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HTTP State Management Mechanism (httpstate)
(concluded WG)

Note: The data for concluded WGs is occasionally incorrect.
Group
Name: HTTP State Management Mechanism
Acronym:httpstate
Area:Applications Area (app)
State: Concluded
Charter: charter-ietf-httpstate-01 (Approved)
Personnel
Chair: Jeff Hodges <Jeff.Hodges@kingsmountain.com>
Mailing List
Address:http-state@ietf.org
To Subscribe:https://www.ietf.org/mailman/listinfo/http-state
Archive:http://www.ietf.org/mail-archive/web/http-state/

Charter for Working Group


The HTTP State Management Mechanism (aka Cookies) was originally
created by Netscape Communications in their informal Netscape cookie
specification ("cookie_spec.html"), from which formal specifications
RFC 2109 and RFC 2965 evolved. The formal specifications, however,
were never fully implemented in practice; RFC 2109, in addition to
cookie_spec.html, more closely resemble real-world implementations
than RFC 2965, even though RFC 2965 officially obsoletes the former.
Compounding the problem are undocumented features (such as HTTPOnly),
and varying behaviors among real-world implementations.

The working group will create a new RFC that:
* obsoletes RFC 2109,
* updates RFC 2965 to the extent it overlaps or voids RFC 2109, and
* specifies Cookies as they are actually used in existing
implementations and deployments.

Where commonalities exist in the most widely used implementations, the
working group will specify the common behavior. Where differences exist
among the most widely used implementations, the working group will
document the variations and seek consensus to reduce variation by
selecting among the most widely used variations.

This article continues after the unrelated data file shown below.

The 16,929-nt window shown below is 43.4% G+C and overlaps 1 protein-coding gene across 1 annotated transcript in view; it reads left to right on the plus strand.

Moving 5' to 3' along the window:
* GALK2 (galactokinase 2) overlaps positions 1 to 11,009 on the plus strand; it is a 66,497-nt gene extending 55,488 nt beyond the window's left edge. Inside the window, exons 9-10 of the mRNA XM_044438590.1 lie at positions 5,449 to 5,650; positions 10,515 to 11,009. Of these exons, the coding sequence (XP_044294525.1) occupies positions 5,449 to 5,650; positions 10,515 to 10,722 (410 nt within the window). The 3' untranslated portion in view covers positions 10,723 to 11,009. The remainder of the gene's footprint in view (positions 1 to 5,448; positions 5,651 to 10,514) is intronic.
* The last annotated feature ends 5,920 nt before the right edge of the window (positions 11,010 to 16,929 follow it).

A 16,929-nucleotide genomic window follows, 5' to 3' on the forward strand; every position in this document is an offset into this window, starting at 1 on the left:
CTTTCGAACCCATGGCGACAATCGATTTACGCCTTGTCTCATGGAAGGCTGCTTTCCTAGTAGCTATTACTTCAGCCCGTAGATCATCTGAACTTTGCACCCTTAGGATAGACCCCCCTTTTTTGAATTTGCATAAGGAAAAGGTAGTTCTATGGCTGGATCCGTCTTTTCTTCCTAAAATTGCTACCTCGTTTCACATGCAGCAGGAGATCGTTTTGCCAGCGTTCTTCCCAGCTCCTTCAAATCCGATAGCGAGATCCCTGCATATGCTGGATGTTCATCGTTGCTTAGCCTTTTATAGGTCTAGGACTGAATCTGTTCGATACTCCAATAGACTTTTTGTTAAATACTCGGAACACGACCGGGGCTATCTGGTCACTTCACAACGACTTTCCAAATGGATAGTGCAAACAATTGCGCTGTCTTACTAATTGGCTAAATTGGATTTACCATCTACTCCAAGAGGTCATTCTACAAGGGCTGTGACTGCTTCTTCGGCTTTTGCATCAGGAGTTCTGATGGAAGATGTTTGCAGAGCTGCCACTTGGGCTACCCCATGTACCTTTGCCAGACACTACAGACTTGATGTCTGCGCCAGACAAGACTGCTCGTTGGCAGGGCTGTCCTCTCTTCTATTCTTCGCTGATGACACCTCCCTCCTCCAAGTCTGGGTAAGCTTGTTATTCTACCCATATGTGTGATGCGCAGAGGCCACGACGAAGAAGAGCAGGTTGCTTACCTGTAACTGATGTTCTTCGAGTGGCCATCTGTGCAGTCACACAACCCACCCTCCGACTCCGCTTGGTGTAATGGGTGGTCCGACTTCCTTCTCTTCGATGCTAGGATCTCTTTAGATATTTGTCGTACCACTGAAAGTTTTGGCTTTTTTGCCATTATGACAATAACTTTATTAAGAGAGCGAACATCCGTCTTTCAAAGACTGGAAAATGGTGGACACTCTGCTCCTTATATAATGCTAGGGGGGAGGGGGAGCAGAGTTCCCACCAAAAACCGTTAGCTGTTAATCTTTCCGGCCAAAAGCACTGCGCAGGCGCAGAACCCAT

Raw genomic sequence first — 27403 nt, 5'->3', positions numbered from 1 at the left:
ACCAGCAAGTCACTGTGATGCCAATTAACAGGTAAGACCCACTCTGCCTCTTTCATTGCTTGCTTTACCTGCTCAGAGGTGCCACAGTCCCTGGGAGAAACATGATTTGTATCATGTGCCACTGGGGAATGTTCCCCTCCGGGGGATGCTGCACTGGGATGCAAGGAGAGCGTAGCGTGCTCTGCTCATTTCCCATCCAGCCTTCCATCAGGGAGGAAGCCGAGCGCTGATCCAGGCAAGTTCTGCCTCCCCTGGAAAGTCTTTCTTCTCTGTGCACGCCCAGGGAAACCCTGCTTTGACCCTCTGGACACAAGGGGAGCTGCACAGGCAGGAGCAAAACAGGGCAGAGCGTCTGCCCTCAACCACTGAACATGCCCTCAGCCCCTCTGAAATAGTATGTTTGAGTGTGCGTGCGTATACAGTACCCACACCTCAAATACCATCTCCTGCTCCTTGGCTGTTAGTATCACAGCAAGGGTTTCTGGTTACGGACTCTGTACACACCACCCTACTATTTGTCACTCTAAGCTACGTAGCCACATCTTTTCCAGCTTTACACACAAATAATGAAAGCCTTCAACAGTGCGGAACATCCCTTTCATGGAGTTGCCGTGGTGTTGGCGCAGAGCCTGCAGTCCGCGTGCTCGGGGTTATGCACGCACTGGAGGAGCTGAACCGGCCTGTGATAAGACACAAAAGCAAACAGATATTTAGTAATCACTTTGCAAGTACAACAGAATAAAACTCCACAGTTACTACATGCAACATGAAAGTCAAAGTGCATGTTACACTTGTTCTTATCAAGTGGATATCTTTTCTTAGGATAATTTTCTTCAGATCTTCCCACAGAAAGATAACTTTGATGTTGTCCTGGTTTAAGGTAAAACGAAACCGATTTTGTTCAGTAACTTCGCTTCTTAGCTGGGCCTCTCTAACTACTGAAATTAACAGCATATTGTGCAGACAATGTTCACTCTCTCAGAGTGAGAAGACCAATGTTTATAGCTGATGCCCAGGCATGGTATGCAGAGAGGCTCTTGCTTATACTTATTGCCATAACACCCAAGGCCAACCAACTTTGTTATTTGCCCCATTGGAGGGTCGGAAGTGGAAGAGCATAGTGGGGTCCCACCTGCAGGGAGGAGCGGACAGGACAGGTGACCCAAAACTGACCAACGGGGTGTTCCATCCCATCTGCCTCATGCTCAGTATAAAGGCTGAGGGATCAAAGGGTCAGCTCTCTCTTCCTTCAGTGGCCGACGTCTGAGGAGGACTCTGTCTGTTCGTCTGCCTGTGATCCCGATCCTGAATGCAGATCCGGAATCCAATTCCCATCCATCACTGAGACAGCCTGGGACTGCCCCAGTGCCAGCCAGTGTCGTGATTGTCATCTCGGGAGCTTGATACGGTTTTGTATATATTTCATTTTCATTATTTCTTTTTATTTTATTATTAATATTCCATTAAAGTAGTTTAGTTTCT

The working group must not introduce any new syntax or new semantics
not already in common use.

The working group's specific deliverables are:
* A standards-track document that is suitable to supersede RFC 2109
(likely based on draft-abarth-cookie)
* An informational document cataloguing the differences between major
implementations

In doing so, the working group should consider:

* cookie_spec.html - Netscape Cookie Specification

http://web.archive.org/web/20070805052634/http://wp.netscape.com/newsref/std/cookie_spec.html
* RFC 2109 - HTTP State Management Mechanism (Obsoleted by RFC 2965)
http://tools.ietf.org/html/rfc2109
* RFC 2964 - Use of HTTP State Management
http://tools.ietf.org/html/rfc2964
* RFC 2965 - HTTP State Management Mechanism (Obsoletes RFC 2109)
http://tools.ietf.org/html/rfc2965
* I-D - HTTP State Management Mechanism v2
http://tools.ietf.org/html/draft-pettersen-cookie-v2
* I-D - Cookie-based HTTP Authentication
http://tools.ietf.org/html/draft-broyer-http-cookie-auth
* Widely Implemented - HTTPOnly
http://www.owasp.org/index.php/HTTPOnly
* Browser Security Handbook - Cookies

http://code.google.com/p/browsersec/wiki/Part2#Same-origin_policy_for_cookies
* HTTP Cookies: Standards, Privacy, and Politics by David M. Kristol
http://arxiv.org/PS_cache/cs/pdf/0105/0105018v1.pdf

Milestones

Mar 2010
Feature-complete Internet-Draft of Cookie specification
May 2010
Feature-complete test suite of Cookie specification
Jun 2010
Feature-complete draft of deviation description
Jul 2010
First fully conforming implementation in a major browser
Sep 2010
Last Call for Cookie specification
Oct 2010
Last Call for deviation description
Dec 2010
Second fully conforming implementation in a major browser
Jan 2011
Submit Cookie specification to IESG for consideration as a Draft Standard
Jan 2011
Submit deviation description to IESG for consideration as Informationa
Mar 2011
Close or recharter